The eleventh paper, “Factors Determining Spanish Differential Object Marking within Its Domain of Variation”, by Sonia Balasch, addresses methodological issues in examining corpus data with respect to the distribution of the personal “a” in two varieties of Spanish. Balasch contributes to the understanding of differential object marking (DOM) in Spanish by returning to the principle of accountability for variationist analysis.
She uses two corpora as data sources, the Corpus de Mérida and the Corpus de Madrid. These consist of transcribed sociolinguistic interviews and dialogue samples of Peninsular Spanish. She tries to delineate in exactly which contexts the variation between a+DO (direct object) and Null +DO is possible.
The author found that definiteness and co-reference of the DO were the only two factors that significantly influenced the presence or absence of “a” within this domain of variability. Regarding methodological issues, Balasch contends that her study shows how important it is to exhaustively analyze all the pertinent tokens in a corpus sample and to eliminate error-prone and other non-variable data in the statistical analysis, in order to avoid distortion of the results. She also found that animate and inanimate accusative “a” are governed by different constraints in their distribution and rate of use, and thus should be analyzed separately.
The final paper in this volume, “On the Status of Afro-Bolivian Spanish Features: Decreolization or Vernacular Universals?”, was written by Sandro Sessarego. The author provides an overview of the socio-historical context and the distinctive features of Afro-Bolivian Spanish (ABS), in order to determine the origins of this “newly discovered variety” (p.vii). Sessarego also disputes the theory put forth by Lipski (2008), which states that this dialect has grown out of a pidgin or creole language.
The author finds that conditions in this region of Bolivia did not favor the development of a creole, and therefore contends that ABS shows traits of a second language variety of Spanish.
This book forms an important addition to the body of research already done in the area of Spanish sociolinguistics. The dialects described include Spanish in Venezuela, Uruguay, Ecuador, Judeo-Spanish in Turkey, Afro-Bolivian Spanish, the Spanish-speaking community of the Southeastern U.S., Spanish spoken on the Spanish Peninsula, in Majorca and Catalonia, as well as other dialects that use the adverb quizá(s), such as Argentine, Mexican and Cuban Spanish. This is an impressive array of dialects.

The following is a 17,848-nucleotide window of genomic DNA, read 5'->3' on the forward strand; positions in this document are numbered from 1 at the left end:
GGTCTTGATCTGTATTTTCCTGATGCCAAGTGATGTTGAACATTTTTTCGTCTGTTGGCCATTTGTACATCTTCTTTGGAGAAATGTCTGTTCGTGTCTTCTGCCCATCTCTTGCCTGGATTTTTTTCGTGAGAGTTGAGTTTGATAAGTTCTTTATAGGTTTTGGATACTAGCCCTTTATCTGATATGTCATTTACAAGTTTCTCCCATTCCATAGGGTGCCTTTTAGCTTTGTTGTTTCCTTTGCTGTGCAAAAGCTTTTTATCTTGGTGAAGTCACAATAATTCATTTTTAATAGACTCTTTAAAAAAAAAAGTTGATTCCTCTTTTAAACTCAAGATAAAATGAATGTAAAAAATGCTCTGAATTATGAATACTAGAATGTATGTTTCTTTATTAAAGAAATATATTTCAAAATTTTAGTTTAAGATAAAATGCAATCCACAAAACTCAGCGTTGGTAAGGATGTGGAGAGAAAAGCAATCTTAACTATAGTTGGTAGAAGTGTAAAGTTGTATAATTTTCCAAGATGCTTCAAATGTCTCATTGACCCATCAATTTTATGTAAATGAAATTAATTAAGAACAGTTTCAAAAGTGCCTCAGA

Each paper represents a meaningful contribution to this field, and having a workshop to showcase each research topic is a good idea, so that others can share the input of various researchers.
The most interesting research seems to arise in projects where researchers travel abroad and interview respondents to collect authentic data. This data, of course, is most accurate in terms of current usage and in terms of showing evidence of language change. While one or two of the papers contain some typographical errors, most of the articles contain reliable data, are well-organized and logically presented. One exception is that in some articles, results were obscured by unclear discussions of statistical evidence. Other articles rely on information from older corpora, whereas a comparison with more recent corpora would provide a better measurement of language change, as was noted by some of the researchers.
Nevertheless, the overall impact of this research is that it has “deepened our understanding of variation patterns and factors affecting language change” (p. v).
In addition, for those of us who have acquired Spanish as a second language, the topics in this volume provide thought-provoking ideas about what can be considered correct and incorrect in common usage of the language. These topics also have applications for teaching Spanish in the classroom.
ABOUT THE REVIEWER
ABOUT THE REVIEWER:
Deborah Rheinstrom recently received a Masters in Linguistics from
Northeastern Illinois University in Chicago, IL and also has a Masters
Degree in Teaching Spanish from the University of Wisconsin in Madison. Her
research interests include: topics in teaching ESL, irregular articles in
Spanish, archaic words and phonology in Judeo-Spanish, and origins of
African American Vernacular English (AAVE).